Rails-to-Trails

Major Milestone for Statewide Rock Island Trail: Feds Approve Trail Conversion

In Advocacy, Featured Story, News by Brent HughLeave a Comment

STB decision approved Thursday makes way for potential 457-mile cross-state trail loop, one of the largest in the world, to be built in Missouri over coming decades

Yesterday the Missouri’s Rock Island Trail took a major step forward–perhaps the biggest and most important step in this lengthy, complex process. The Surface Transportation Board approved the proposal by Ameren to transfer the rail line to Missouri State Parks to become a trail.

“As a Rock Island neighbor myself, I can tell you that this trail is going to be a major step forward for communities along the Rock Island line,” said said Brent Hugh, Executive Director of the Missouri Bicycle and Pedestrian Federation.

“The rail line has been nothing but trouble for the communities it runs through since rail traffic stopped more than 30 years ago. Now that sore spot will become an important amenity for communities that everyone can enjoy.”

The STB’s Thursday decision is a major milestone in the decades-long work to convert the long-disused, 217 mile long rail corridor into a statewide trail that will benefit all communities along the route.

Missouri Rock Island Trail

Map of Rock Island Trail. Thursday’s decision affects the portion of the Rock Island Trail between Windsor and Beaufort, plus a small section near Pleasant Hill.

The decision is to allow 145 miles of the line–from Windsor to Beaufort–to be removed from rail use, “railbanked”, and transferred to Missouri State Parks for use as the Rock Island Trail. State Parks and Ameren now have 90 days to complete a trail use agreement and forward it to the STB for approval. The State Parks and Ameren now have 90 days to complete a trail use agreement and forward it to the STB for approval.

“We are very pleased that Ameren, Missouri State Parks, and communities along the Rock Island line have been able to work together to come to this point,” said Hugh.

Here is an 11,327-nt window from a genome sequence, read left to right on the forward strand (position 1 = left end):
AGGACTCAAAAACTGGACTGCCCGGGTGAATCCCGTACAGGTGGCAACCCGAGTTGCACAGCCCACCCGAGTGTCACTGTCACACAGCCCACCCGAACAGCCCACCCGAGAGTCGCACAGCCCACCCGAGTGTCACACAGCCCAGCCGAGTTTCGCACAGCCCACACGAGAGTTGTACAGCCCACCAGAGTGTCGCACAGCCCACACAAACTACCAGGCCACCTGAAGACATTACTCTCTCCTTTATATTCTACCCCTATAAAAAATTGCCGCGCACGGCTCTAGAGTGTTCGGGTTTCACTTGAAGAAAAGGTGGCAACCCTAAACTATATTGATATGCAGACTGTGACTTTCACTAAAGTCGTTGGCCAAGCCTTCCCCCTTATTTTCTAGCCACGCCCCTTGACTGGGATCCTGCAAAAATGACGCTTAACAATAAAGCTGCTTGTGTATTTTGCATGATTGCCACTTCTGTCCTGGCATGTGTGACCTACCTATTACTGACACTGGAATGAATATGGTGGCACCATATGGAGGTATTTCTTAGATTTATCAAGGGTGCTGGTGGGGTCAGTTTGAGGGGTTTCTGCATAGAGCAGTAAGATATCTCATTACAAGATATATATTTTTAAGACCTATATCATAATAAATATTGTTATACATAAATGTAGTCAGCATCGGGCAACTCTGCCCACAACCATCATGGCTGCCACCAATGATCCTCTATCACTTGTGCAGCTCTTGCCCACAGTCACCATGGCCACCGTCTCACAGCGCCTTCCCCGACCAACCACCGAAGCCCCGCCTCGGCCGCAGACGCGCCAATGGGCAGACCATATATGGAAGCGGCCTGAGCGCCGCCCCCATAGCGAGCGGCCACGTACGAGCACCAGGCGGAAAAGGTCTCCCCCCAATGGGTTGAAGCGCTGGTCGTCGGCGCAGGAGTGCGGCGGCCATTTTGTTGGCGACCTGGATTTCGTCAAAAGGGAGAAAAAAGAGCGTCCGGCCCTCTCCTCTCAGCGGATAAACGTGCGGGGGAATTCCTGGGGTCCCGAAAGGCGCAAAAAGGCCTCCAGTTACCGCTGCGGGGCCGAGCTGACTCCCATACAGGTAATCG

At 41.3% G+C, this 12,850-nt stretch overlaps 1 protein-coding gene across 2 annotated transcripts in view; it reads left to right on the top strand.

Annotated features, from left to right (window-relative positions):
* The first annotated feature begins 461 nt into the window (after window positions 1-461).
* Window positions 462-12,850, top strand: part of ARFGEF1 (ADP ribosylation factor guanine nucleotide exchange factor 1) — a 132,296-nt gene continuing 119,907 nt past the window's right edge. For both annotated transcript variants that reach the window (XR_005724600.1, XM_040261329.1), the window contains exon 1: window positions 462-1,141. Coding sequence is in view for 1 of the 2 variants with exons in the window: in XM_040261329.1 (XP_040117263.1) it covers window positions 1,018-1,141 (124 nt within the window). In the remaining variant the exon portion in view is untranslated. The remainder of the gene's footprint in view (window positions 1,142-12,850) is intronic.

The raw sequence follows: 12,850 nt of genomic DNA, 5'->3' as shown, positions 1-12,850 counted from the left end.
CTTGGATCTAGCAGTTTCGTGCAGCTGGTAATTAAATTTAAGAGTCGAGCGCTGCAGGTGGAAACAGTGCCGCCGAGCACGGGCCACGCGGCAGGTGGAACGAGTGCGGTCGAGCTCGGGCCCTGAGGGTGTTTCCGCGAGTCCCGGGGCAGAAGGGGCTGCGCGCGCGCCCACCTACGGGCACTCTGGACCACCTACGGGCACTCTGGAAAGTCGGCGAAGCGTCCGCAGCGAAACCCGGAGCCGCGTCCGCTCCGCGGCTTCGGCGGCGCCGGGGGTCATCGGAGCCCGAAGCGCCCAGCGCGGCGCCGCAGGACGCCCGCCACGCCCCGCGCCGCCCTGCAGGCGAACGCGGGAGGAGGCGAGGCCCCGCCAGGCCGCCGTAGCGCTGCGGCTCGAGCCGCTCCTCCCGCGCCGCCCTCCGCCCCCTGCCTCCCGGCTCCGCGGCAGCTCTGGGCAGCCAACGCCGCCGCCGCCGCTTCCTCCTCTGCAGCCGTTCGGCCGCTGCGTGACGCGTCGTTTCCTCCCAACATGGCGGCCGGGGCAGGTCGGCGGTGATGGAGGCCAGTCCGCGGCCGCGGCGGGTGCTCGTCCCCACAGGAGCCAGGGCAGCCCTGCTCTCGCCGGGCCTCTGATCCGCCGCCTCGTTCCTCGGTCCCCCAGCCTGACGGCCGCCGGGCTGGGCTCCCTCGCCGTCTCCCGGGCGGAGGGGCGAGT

“The Rock Island Trail has the potential to be a major tourist attraction for the region, and a benefit to the communities it passes through.”

What does the future Rock Island Trail network look like?
• 143.7 miles – Rock Island, Windsor to Beaufort (near Washington) (State Parks). This is the segment the STB approved railbanking today.

• 47.6 miles – Rock Island, Pleasant Hill to Windsor – result of the Taum Sauk settlement with Ameren (State Parks). This segment was railbanked earlier this year and salvage work/trail construction is currenctly underway. There is another small segment of trail about 0.6 miles, through and near Pleasant Hill.

• 24.8 miles – Rock Island, Pleasant Hill to KC, currently in negotiations for purchase from Union Pacific (local municipalities). Jackson County Executive Mike Sanders announced a preliminary deal to purchase this segment earlier this year and he recently announced that work is progressing to finalize the deal. Perhaps the momentum of the new 144-mile addition to the eastern end of the Rock Island Trail will provide momentum to finalize negotiatios on the western end as well. This is 24.8 miles per this STB docket.

• TOTAL Rock Island Trail mileage Kansas City to Beaufort, is 216.7 miles

• The Katy Trail is now 240 miles (per the Missouri DNR) so total Katy/Rock Island system will be 457 miles

More details, maps, and a copy of the letter from Ameren

Brent Hugh

Dr. Brent D. Hugh has two bachelor's degrees and three graduate degrees in the fields of mathematics and music performance from Brigham Young University, Utah State University, and the University of Missouri-Kansas City Conservatory of Music. He has been webmaster, president, and now Executive Director of the Missouri Bicycle & Pedestrian Federation. Under his leadership, MoBikeFed has grown from an organization with a few dozen members and $500 annual budget to the current membership of over 1400 active members and over $200,000 budget. MoBikeFed is a statewide advocacy organization that works to make the state a better, safer place to walk and bicycle.

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